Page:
Large multi-national corporations have been in the spotlight for exploiting loopholes in double taxation agreements to minimise their exposure to tax. While legal, most developed countries and the OECD deem the planning to be aggressive and the UK government has championed the implementation of the OECD’s recommendations for tax transparency and limiting the shifting of profits into low or zero tax jurisdictions.
HMRC announced in the Summer Budget 2015 that they would consult on new measures to target large businesses that deliberately and consistently undertake aggressive tax planning. Measures will include a voluntary code of practice defining the standards that HMRC expect to businesses to meet as well as special measures for businesses that do not come up to the standard expected.
HMRC intend to introduce legislation so that large businesses will have to publish their board’s detailed tax strategy, its appetite for tax planning and its relationship with HMRC. If businesses are not transparent, HMRC will increase the reporting requirements on the company, including asking for the tax advice sought. Furthermore, the business would be publicly named as subject to these special measures and would not be able to use the defence of ’reasonable care’ if caught by the tax geared penalty regime.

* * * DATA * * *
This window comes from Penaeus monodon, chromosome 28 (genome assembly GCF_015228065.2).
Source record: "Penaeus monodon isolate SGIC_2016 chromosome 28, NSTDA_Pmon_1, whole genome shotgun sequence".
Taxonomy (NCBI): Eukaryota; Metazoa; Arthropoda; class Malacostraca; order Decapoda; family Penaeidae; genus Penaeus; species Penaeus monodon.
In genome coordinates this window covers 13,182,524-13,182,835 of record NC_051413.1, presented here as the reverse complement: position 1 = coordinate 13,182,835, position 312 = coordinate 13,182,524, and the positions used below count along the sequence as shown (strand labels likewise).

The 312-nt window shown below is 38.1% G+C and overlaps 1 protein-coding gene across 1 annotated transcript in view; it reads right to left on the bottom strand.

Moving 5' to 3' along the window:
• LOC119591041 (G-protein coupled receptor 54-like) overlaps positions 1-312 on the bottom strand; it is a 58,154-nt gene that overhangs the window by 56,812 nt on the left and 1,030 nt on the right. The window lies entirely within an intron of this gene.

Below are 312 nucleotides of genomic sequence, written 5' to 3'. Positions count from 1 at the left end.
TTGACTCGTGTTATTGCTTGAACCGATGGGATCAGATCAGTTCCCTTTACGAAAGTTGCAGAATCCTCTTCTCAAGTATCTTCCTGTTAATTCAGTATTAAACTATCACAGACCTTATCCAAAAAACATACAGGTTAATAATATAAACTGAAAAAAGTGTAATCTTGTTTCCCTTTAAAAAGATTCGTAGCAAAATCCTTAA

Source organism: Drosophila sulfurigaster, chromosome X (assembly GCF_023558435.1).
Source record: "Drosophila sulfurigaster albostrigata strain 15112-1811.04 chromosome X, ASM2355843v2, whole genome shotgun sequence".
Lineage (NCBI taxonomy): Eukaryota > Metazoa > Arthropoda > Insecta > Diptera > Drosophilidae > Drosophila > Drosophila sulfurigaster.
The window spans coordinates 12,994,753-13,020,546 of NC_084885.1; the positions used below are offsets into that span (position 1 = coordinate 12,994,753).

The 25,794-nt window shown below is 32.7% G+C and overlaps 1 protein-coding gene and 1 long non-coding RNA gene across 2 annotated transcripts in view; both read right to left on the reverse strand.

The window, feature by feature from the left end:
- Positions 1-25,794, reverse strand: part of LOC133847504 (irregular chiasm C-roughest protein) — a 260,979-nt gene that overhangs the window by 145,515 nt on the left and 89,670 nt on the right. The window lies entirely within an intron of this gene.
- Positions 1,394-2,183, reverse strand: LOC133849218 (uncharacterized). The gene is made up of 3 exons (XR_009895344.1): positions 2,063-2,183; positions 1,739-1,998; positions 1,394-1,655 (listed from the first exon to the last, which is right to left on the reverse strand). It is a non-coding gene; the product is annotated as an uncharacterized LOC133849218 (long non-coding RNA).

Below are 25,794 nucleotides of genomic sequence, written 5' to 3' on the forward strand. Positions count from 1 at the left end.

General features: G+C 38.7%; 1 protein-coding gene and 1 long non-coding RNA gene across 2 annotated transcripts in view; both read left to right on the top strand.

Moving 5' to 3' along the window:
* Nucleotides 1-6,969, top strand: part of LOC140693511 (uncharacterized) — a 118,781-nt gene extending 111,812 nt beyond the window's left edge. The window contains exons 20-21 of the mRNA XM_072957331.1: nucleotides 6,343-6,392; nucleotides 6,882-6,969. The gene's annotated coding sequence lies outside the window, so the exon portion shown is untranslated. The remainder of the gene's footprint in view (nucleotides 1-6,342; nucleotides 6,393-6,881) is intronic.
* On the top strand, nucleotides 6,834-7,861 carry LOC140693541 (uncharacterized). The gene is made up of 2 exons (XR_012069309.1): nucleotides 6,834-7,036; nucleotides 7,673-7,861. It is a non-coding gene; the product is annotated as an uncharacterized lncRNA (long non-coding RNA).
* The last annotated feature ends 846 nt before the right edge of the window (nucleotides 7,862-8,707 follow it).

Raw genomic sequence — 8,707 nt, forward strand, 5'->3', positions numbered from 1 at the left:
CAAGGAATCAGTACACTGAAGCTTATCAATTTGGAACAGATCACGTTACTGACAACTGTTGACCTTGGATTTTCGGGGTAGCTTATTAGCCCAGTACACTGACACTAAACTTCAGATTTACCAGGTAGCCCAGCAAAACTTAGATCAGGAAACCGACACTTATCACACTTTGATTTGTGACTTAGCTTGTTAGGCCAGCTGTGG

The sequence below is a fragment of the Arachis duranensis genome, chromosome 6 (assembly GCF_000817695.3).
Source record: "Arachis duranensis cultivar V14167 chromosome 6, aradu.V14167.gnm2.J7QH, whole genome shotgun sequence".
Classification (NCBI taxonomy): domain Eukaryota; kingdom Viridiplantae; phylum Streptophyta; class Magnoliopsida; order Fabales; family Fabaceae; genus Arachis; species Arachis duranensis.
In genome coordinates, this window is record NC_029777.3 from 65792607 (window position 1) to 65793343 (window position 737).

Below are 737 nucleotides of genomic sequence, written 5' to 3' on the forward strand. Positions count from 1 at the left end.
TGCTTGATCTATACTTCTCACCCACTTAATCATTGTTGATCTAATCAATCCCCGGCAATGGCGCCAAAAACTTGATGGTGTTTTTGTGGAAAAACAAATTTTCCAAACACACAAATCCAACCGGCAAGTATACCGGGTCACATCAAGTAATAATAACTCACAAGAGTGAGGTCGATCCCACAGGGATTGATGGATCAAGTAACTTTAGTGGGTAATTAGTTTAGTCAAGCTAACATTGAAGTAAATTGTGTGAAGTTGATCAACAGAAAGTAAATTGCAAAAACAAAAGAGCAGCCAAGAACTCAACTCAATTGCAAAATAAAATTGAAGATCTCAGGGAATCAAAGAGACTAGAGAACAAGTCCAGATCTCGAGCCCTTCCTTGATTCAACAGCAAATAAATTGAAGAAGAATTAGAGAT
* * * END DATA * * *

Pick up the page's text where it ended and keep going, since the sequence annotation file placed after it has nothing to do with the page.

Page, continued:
The enhanced transparency for large businesses is designed to deter businesses from entering into tax planning that is deemed to be aggressive and to encourage a low-risk approach to managing tax compliance.
By requiring the entities to provide the board’s tax strategy, HMRC expect to be able to identify at an early stage those businesses that continue to adopt aggressive tax planning strategies and react accordingly. The level of tax at risk is high and in the 2015 annual report, HMRC stated that £7.3bn was recovered from 2,100 large businesses.
The introduction of a voluntary code of practice, in itself, will indicate to HMRC whether a business wishes to be transparent with HMRC.